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Hamsters are rodents and cuddly pets

A zoologist discovered a family of rodents that we call hamsters, in the Syrian desert about 70 years ago and brought them to the marketplace.

Today, hamsters' friendly nature has made them one of America's most popular small pets. It's important to learn how to fulfill the special needs of these cuddly creatures. By learning about their native habitat, you can mimic those living conditions, just like you would enjoy some of the comforts of home if you traveled to the other side of the world! Here are a few tips, and some sources for more information of how to care for your cuddly companion animal -- the hamster.

Set up House

When putting together a hamster's home, consider the hamster's natural habitat. In the wild, hamsters live underground, and search in the darkness of night for food. Domestic hamsters still prefer the "night shift," so it's best to house them in a quiet, dimly lit room away from drafts, direct sunlight, and noisy animals. Avoid the colorful plastic rodent homes sold in pet supply stores, as they are difficult to clean and offer easy escape routes. A 10 gallon aquarium is a good starter home for your hamster. Line the bottom of the tank with plain white paper, and add dry hay or shredded white paper for burrowing and nest-building. Avoid using cedar shavings, which can cause respiratory problems.

Give Hamsters Privacy

Although hamsters enjoy your company, they are less friendly to their own kind. They are solitary creatures who must be kept in separate quarters. In their native habitats, they come together only to mate and will most likely fight if they are forced to share space. Even hamsters housed in quiet rooms still need hiding places to feel secure. Empty tissue boxes and cereal containers can perform double duty as both gnawing toys and hiding places. Hamsters may harm their internal systems if they eat soft plastics.

Stock the Hamster Pantry

Hamsters have high metabolisms and should have constant supplies of food and water. To avoid spills and maintain a clean drinking supply, attach a water bottle with a metal sipping tube to the side of the aquarium.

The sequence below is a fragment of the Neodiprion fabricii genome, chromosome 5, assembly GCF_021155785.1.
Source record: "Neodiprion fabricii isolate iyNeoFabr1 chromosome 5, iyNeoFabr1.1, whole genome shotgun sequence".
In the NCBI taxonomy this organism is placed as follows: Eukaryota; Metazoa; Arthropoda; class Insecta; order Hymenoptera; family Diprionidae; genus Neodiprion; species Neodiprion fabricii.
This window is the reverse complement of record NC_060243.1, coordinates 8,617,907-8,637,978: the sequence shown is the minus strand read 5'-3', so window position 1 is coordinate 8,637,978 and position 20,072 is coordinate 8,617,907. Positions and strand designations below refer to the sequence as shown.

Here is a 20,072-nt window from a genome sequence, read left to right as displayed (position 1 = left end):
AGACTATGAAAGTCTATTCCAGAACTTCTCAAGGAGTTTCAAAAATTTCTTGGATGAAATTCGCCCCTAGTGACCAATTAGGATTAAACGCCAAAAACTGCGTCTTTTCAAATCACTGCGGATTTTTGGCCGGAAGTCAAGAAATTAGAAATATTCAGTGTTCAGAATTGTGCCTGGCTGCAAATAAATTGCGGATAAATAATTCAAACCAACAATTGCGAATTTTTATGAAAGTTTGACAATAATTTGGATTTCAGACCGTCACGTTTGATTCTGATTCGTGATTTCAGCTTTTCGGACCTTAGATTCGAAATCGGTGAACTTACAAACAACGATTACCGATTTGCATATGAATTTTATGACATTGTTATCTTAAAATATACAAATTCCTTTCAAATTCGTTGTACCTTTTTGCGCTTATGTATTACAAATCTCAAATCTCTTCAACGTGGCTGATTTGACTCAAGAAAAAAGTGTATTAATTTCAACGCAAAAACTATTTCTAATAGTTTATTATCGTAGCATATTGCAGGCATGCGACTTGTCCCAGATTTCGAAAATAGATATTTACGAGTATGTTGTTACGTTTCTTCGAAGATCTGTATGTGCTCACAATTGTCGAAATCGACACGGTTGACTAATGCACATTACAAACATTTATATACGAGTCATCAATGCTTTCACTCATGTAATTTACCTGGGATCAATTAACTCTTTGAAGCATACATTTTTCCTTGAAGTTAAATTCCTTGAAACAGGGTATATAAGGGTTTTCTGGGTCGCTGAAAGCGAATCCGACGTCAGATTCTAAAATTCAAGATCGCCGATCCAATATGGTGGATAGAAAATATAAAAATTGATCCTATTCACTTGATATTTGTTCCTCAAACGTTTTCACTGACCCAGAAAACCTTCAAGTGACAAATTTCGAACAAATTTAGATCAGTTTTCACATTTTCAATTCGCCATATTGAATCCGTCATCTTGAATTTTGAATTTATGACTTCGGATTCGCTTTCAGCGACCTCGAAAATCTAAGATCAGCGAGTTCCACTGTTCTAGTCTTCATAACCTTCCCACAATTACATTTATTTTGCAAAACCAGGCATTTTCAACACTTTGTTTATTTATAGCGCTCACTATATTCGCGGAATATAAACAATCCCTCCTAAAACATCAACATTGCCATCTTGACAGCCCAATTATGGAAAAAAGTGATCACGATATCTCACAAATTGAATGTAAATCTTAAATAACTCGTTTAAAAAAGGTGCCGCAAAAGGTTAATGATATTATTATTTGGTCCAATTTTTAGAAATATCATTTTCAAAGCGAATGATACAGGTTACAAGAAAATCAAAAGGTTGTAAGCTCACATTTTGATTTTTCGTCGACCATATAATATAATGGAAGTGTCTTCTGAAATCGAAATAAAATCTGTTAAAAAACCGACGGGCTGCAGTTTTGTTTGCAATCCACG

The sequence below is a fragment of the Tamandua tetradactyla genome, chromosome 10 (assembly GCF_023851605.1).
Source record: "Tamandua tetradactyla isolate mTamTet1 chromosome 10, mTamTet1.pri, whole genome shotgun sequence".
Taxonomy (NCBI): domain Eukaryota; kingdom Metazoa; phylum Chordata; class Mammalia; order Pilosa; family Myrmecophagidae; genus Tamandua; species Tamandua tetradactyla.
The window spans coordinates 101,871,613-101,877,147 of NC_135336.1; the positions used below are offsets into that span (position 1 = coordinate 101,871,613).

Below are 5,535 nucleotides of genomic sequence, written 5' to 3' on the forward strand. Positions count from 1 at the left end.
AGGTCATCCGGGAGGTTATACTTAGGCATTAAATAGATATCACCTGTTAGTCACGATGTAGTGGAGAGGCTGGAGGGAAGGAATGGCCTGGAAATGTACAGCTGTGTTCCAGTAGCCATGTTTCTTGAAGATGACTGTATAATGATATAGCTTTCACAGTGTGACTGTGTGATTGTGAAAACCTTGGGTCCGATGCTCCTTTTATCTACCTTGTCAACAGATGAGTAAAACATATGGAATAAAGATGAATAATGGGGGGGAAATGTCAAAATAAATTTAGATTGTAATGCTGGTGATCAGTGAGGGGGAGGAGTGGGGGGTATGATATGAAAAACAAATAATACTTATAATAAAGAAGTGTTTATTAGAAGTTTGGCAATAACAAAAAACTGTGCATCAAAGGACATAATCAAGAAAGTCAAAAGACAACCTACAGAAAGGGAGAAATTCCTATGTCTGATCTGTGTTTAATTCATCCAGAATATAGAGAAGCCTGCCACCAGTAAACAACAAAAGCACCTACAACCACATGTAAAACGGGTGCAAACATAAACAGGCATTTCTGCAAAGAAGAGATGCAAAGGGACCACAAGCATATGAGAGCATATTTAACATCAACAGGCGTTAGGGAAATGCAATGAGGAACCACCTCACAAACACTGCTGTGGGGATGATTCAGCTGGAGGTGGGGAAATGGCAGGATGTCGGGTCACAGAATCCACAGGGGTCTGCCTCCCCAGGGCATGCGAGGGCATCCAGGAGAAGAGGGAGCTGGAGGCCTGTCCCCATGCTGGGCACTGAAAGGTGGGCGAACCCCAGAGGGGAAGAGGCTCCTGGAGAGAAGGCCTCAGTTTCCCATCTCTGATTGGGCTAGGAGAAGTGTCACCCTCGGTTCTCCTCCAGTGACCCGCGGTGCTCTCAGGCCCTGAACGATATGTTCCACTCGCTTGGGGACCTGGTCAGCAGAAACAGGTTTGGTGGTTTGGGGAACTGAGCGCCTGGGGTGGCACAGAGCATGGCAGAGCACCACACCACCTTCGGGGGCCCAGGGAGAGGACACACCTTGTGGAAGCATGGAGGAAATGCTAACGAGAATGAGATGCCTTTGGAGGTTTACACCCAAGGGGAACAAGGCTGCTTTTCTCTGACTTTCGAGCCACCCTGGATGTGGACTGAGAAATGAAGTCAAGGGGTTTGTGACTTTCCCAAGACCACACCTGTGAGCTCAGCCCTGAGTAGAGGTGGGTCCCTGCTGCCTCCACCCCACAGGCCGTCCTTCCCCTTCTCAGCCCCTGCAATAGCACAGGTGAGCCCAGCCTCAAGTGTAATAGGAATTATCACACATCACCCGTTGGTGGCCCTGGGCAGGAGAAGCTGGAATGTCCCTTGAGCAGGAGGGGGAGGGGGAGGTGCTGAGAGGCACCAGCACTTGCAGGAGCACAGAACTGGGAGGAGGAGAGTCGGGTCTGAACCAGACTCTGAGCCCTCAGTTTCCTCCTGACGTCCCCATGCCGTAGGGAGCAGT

Keep Hamsters Occupied

In their native habitat, hamsters have to travel great distances to find food, so they need lots of exercise. Exercise wheels provide hamsters with activity, but they should not be the only source of physical activity. Provide the hamster with chewables such as a dog biscuit or pesticide-free twigs from beech trees, maples, willows, hazelnut bushes, or fruit trees; these will also help keep the animal's front teeth worn down.

Practice Clean Housekeeping

Hamsters can be cranky if disturbed during their daytime sleeping hours, so it helps to clean, feed, and hande your hamster in the late afternoon or evening. Be sure to clean the hamster's bathroom space every day. Hamsters like to collect stockpiles of perishable food, so check and clean these out, as well

The Humane Society has great information on how to care for hamsters and other pets:

Learn about Squirrels

The Squirrel Family
Squirrel Relatives
Info about Squirrels
Hamsters are Rodents, and Pets!

Learn about Birds

Bird Profiles for Young Naturalists
Red-bellied Woodpecker
Red Breasted Nuthatch
Carolina House Wren
White Breasted Nuthatch
Tufted Titmouse
Prothonotary Warbler
Hairy Woodpecker
Eastern Bluebirds
Downey Woodpecker
Purple Martin

For more articles about INSECTS

Lady Bug Invasion
Moths and Nightlights
Bees in the City
Insects are busy little critters
Earth's Most Successful Life Form
Keeping ants in nature